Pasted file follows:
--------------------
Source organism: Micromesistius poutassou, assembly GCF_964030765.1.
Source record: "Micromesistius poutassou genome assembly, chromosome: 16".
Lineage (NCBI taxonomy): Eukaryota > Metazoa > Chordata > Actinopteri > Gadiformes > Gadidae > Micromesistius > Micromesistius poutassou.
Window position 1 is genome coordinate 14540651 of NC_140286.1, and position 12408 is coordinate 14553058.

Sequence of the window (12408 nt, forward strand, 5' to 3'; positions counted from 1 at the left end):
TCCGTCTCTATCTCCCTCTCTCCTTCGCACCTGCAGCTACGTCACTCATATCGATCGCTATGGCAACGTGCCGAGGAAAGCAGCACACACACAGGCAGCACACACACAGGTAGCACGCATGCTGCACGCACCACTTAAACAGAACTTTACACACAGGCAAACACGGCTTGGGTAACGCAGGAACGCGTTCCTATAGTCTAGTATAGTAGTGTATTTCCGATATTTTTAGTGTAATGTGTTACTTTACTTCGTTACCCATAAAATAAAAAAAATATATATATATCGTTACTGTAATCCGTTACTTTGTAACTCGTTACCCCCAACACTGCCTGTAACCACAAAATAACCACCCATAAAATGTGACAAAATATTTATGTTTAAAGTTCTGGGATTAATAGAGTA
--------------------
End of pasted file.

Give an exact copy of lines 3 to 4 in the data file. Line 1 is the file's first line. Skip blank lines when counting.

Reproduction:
Lineage (NCBI taxonomy): Eukaryota > Metazoa > Chordata > Actinopteri > Gadiformes > Gadidae > Micromesistius > Micromesistius poutassou.
Window position 1 is genome coordinate 14540651 of NC_140286.1, and position 12408 is coordinate 14553058.